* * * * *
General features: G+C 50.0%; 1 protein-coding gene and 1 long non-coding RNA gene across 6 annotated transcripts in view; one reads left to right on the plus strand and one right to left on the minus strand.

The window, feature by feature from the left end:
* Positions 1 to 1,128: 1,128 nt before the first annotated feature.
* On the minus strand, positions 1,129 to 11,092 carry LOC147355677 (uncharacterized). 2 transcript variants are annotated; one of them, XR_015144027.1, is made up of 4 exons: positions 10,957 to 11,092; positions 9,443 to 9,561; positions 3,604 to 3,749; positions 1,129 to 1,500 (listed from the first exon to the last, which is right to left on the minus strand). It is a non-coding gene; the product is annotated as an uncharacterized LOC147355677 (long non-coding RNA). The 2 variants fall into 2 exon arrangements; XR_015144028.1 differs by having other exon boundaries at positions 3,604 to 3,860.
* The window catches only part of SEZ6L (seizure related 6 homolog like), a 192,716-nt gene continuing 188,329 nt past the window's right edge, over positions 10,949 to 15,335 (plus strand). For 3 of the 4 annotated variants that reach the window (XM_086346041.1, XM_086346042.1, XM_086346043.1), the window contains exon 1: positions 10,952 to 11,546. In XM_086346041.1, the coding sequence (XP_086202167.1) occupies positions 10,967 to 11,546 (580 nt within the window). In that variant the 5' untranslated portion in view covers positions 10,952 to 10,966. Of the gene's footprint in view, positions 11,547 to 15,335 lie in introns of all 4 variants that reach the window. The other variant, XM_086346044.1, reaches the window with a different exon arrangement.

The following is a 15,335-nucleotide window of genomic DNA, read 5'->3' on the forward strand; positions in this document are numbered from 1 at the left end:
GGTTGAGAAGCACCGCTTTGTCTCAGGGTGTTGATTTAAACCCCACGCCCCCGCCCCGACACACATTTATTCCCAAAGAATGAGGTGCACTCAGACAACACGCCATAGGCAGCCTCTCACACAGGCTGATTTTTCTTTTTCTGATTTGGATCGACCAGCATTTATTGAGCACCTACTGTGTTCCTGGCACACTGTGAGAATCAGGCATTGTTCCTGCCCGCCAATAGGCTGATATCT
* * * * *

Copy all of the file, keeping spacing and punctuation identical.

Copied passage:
General features: G+C 50.0%; 1 protein-coding gene and 1 long non-coding RNA gene across 6 annotated transcripts in view; one reads left to right on the plus strand and one right to left on the minus strand.

The window, feature by feature from the left end:
* Positions 1 to 1,128: 1,128 nt before the first annotated feature.
* On the minus strand, positions 1,129 to 11,092 carry LOC147355677 (uncharacterized). 2 transcript variants are annotated; one of them, XR_015144027.1, is made up of 4 exons: positions 10,957 to 11,092; positions 9,443 to 9,561; positions 3,604 to 3,749; positions 1,129 to 1,500 (listed from the first exon to the last, which is right to left on the minus strand). It is a non-coding gene; the product is annotated as an uncharacterized LOC147355677 (long non-coding RNA). The 2 variants fall into 2 exon arrangements; XR_015144028.1 differs by having other exon boundaries at positions 3,604 to 3,860.
* The window catches only part of SEZ6L (seizure related 6 homolog like), a 192,716-nt gene continuing 188,329 nt past the window's right edge, over positions 10,949 to 15,335 (plus strand). For 3 of the 4 annotated variants that reach the window (XM_086346041.1, XM_086346042.1, XM_086346043.1), the window contains exon 1: positions 10,952 to 11,546. In XM_086346041.1, the coding sequence (XP_086202167.1) occupies positions 10,967 to 11,546 (580 nt within the window). In that variant the 5' untranslated portion in view covers positions 10,952 to 10,966. Of the gene's footprint in view, positions 11,547 to 15,335 lie in introns of all 4 variants that reach the window. The other variant, XM_086346044.1, reaches the window with a different exon arrangement.

The following is a 15,335-nucleotide window of genomic DNA, read 5'->3' on the forward strand; positions in this document are numbered from 1 at the left end:
GGTTGAGAAGCACCGCTTTGTCTCAGGGTGTTGATTTAAACCCCACGCCCCCGCCCCGACACACATTTATTCCCAAAGAATGAGGTGCACTCAGACAACACGCCATAGGCAGCCTCTCACACAGGCTGATTTTTCTTTTTCTGATTTGGATCGACCAGCATTTATTGAGCACCTACTGTGTTCCTGGCACACTGTGAGAATCAGGCATTGTTCCTGCCCGCCAATAGGCTGATATCT